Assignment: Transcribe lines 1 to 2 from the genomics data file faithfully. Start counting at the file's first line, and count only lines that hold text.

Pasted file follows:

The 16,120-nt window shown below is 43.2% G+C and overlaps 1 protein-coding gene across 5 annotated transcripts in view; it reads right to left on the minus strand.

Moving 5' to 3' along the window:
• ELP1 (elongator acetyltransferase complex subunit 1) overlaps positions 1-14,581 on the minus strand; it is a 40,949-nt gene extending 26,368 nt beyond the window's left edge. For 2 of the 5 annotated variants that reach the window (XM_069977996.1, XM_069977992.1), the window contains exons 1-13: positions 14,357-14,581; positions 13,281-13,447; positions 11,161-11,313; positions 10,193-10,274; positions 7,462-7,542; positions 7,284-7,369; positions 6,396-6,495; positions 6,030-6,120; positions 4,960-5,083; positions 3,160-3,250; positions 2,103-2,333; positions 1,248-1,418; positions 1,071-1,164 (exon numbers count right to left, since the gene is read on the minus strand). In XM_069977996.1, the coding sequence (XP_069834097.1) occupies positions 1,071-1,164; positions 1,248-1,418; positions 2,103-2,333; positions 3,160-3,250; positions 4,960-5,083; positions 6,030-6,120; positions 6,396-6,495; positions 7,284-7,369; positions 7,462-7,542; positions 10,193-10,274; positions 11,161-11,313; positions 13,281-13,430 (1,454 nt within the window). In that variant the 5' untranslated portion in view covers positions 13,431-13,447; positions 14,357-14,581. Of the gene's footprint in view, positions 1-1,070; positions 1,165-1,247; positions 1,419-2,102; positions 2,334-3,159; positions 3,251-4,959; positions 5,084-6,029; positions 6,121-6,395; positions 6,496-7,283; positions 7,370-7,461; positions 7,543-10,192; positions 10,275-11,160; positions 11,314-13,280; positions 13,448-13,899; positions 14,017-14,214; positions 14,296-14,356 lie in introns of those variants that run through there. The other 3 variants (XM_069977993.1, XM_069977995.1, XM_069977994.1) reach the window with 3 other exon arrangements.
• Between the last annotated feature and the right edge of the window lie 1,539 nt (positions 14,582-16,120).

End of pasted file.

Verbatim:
The 16,120-nt window shown below is 43.2% G+C and overlaps 1 protein-coding gene across 5 annotated transcripts in view; it reads right to left on the minus strand.

Moving 5' to 3' along the window: